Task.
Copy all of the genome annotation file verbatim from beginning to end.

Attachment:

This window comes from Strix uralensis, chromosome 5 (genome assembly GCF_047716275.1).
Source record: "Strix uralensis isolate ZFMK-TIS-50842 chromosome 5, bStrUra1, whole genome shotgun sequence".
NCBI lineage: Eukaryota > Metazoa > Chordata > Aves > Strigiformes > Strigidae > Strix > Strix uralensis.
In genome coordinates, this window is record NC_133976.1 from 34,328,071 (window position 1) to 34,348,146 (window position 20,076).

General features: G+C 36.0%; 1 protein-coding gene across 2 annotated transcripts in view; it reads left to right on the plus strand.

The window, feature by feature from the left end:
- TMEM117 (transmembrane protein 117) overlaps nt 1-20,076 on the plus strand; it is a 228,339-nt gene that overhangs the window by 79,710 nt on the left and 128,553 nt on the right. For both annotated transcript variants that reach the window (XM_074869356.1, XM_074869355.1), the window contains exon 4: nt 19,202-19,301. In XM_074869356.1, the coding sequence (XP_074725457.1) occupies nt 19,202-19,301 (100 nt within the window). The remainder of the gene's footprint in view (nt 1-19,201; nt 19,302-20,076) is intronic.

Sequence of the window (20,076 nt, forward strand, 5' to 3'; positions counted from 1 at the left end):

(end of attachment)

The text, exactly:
This window comes from Strix uralensis, chromosome 5 (genome assembly GCF_047716275.1).
Source record: "Strix uralensis isolate ZFMK-TIS-50842 chromosome 5, bStrUra1, whole genome shotgun sequence".
NCBI lineage: Eukaryota > Metazoa > Chordata > Aves > Strigiformes > Strigidae > Strix > Strix uralensis.
In genome coordinates, this window is record NC_133976.1 from 34,328,071 (window position 1) to 34,348,146 (window position 20,076).

General features: G+C 36.0%; 1 protein-coding gene across 2 annotated transcripts in view; it reads left to right on the plus strand.

The window, feature by feature from the left end:
- TMEM117 (transmembrane protein 117) overlaps nt 1-20,076 on the plus strand; it is a 228,339-nt gene that overhangs the window by 79,710 nt on the left and 128,553 nt on the right. For both annotated transcript variants that reach the window (XM_074869356.1, XM_074869355.1), the window contains exon 4: nt 19,202-19,301. In XM_074869356.1, the coding sequence (XP_074725457.1) occupies nt 19,202-19,301 (100 nt within the window). The remainder of the gene's footprint in view (nt 1-19,201; nt 19,302-20,076) is intronic.

Sequence of the window (20,076 nt, forward strand, 5' to 3'; positions counted from 1 at the left end):